Of course, Vampire Weekend’s set is a storm from the word go. Playing in front of a floral backdrop, the band exude confidence and have every fan in the palm of their hands. It’s easy to forget just how many amazing singles Vampire Weekend have created but after the blistering opener of “Cousins”, the mass singalongs just keep coming. “A-Punk” leaves the whole park shaking with the sheer hysteria of fans, “Giving Up The Gun” sounds beautiful, “Ya Hey”, with it’s apparently theological focus, gets the biggest singalong of the weekend. Ezra Koenig’s vocals are perfect and the band are just so incredibly tight that they sound more impressive live than on record. Rather than allow their professionalism to suffocate them, their encouraged singalongs, their impromptu encore and the fabulous dancing of the bassist makes sure that by the time closer “Hannah Hunt” comes around, every single person in Marlay Park is grinning from ear to ear. As the band make their way from the stage, the sound of Frank Sinatra’s “New York, New York” emanates over the crowd resulting in a beautiful scene of mass ballroom dancing from the audience and the ending to another perfect night.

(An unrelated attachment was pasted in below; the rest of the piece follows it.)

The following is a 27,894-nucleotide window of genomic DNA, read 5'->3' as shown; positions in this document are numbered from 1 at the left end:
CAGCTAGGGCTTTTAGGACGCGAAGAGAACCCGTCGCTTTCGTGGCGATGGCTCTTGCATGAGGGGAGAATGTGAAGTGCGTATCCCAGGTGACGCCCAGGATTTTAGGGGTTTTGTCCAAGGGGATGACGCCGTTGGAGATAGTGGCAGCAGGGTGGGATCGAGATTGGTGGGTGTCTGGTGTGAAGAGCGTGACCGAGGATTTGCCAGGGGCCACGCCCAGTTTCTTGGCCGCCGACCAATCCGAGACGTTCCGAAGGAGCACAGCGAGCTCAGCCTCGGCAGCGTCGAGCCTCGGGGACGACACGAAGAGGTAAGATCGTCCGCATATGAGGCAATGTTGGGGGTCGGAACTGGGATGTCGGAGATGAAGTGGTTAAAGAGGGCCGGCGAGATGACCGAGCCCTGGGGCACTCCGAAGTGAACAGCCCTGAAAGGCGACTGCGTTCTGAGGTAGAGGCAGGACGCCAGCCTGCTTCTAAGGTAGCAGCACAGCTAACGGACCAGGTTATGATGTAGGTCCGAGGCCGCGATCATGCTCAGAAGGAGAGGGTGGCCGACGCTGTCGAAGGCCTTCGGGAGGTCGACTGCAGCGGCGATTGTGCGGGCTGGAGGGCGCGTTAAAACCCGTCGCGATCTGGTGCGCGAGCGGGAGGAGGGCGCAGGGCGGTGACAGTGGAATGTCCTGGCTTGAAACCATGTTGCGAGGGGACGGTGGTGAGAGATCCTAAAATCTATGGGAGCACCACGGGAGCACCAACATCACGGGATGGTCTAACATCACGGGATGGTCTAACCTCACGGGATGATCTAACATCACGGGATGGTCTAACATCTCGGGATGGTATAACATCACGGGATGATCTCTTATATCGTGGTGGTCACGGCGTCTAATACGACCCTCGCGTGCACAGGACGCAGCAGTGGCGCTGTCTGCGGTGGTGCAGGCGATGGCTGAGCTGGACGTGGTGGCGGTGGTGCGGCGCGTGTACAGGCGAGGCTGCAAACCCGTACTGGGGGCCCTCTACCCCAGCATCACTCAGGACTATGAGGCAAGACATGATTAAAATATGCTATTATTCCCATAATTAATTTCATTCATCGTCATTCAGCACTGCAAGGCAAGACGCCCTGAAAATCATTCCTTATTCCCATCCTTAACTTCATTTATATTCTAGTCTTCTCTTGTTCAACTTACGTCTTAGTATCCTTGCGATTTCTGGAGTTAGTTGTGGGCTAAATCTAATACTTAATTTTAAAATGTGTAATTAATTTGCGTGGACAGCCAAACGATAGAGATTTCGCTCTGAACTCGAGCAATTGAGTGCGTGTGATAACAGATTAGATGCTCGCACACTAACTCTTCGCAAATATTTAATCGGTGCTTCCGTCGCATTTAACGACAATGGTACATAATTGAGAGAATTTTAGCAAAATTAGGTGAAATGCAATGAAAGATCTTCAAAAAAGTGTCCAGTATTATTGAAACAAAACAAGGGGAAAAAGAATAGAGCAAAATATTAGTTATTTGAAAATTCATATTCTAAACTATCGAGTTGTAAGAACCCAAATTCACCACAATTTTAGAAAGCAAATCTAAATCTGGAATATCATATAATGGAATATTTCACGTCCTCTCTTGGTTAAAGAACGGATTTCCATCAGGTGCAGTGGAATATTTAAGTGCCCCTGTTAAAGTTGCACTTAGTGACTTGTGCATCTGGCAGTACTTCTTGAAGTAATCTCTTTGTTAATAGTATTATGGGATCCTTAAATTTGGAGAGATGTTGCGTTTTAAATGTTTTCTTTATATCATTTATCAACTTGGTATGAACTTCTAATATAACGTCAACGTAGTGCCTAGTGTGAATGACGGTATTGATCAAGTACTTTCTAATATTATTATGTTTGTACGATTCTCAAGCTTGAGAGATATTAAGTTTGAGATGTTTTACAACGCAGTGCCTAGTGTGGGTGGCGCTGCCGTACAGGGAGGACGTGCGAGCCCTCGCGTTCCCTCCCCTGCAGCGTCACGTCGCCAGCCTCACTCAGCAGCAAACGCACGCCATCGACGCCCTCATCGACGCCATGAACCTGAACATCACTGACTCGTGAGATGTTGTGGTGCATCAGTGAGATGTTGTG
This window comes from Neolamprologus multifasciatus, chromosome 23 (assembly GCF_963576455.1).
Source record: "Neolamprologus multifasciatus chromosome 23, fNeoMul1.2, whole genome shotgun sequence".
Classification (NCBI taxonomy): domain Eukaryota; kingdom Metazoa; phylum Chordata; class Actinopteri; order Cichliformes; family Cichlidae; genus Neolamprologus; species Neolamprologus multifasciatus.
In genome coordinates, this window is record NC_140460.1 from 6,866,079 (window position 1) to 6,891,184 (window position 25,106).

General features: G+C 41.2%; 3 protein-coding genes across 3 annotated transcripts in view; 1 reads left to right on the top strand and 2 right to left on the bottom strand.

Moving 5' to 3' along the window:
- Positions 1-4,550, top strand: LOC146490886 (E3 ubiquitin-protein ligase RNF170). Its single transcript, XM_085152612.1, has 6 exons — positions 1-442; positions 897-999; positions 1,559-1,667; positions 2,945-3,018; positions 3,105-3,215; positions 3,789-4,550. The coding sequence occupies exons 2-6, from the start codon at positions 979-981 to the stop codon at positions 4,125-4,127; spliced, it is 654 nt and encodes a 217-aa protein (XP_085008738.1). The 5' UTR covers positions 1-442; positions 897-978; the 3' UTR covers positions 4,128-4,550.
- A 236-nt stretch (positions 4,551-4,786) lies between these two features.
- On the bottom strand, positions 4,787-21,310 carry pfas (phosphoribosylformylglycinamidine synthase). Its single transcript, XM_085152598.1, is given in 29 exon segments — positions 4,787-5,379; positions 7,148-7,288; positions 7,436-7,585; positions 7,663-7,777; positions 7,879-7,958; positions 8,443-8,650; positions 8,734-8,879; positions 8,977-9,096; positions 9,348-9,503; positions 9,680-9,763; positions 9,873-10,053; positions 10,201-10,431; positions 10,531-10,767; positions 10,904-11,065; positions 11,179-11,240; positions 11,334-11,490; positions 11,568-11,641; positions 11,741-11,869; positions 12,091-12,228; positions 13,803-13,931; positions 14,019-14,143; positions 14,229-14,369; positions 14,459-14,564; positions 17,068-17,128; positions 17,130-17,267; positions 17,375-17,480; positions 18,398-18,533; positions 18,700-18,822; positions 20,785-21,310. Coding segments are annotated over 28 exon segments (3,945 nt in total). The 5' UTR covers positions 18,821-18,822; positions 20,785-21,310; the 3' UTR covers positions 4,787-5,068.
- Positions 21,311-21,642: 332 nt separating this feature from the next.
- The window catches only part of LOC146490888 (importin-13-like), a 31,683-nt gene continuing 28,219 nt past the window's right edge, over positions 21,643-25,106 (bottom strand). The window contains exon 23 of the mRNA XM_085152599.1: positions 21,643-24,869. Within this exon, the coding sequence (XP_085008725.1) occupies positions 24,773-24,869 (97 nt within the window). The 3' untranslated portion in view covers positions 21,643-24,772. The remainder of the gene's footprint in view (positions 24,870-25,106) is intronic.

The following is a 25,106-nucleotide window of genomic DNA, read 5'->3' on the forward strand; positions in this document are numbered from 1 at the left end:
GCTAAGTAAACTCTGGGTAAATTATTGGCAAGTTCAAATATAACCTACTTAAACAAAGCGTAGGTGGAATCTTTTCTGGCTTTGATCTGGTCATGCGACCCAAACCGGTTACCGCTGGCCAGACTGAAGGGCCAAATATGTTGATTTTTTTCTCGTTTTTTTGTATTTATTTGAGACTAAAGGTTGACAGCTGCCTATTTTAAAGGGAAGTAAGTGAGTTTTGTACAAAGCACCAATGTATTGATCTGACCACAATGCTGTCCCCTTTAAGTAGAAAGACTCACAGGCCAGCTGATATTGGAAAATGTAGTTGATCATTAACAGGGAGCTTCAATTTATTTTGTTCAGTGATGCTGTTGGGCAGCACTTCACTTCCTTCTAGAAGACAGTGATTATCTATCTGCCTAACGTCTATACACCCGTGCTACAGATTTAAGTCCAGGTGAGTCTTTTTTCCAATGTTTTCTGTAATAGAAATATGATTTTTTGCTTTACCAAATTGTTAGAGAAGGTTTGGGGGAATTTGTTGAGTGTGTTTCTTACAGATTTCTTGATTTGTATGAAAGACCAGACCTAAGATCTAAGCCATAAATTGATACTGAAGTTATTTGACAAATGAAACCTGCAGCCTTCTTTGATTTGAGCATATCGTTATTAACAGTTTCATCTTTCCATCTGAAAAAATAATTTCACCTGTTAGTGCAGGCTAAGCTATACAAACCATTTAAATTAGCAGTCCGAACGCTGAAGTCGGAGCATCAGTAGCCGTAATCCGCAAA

Spread over three of the twelve sunny days ever recorded in Irish history, Longitude Festival's inaugural run even had the weather out to support its stellar line-up. The little sister to Britain's Latitude Festival, the line up of over 100 of the best indie, pop and dance bands around today, making their way to congregate and perform in the beautifully set-up Marlay Park of Dublin, was always going to be at least a little bit awesome. However nothing could have prepared me for just how amazing the three days turned out to be.
As a whole, aside from the music, the festival was beautiful. Despite previous trouble with this particular music venue, Longitude pulled out all the stops to make a perfectly family friendly festival. Set up like a woodland, the area was crowed with delicate decoration, quirky touches and a great variety of foods, things that are quite undervalued by many concert organizers. Spread across five stages, as well as an interviews tent, there was something for everyone and the atmosphere was both safe and enthusiastic.
But enough with the aesthetics. Longitude managed to pull in one of the best line ups seen on our not-as-green-as-you-probably-think island so let's jump into the music.
Thanks to a late running bus service, regrettably I witness around half of Dublin natives' The Cast Of Cheers' opening the festival as a whole on the Main Stage. Sounding like Two Door Cinema Club having a fight with Abedisi Shank, their quirky indie rock make for perfect festival fodder with its frantic angles and oddly catchy choruses winning over more than a few casual spectators.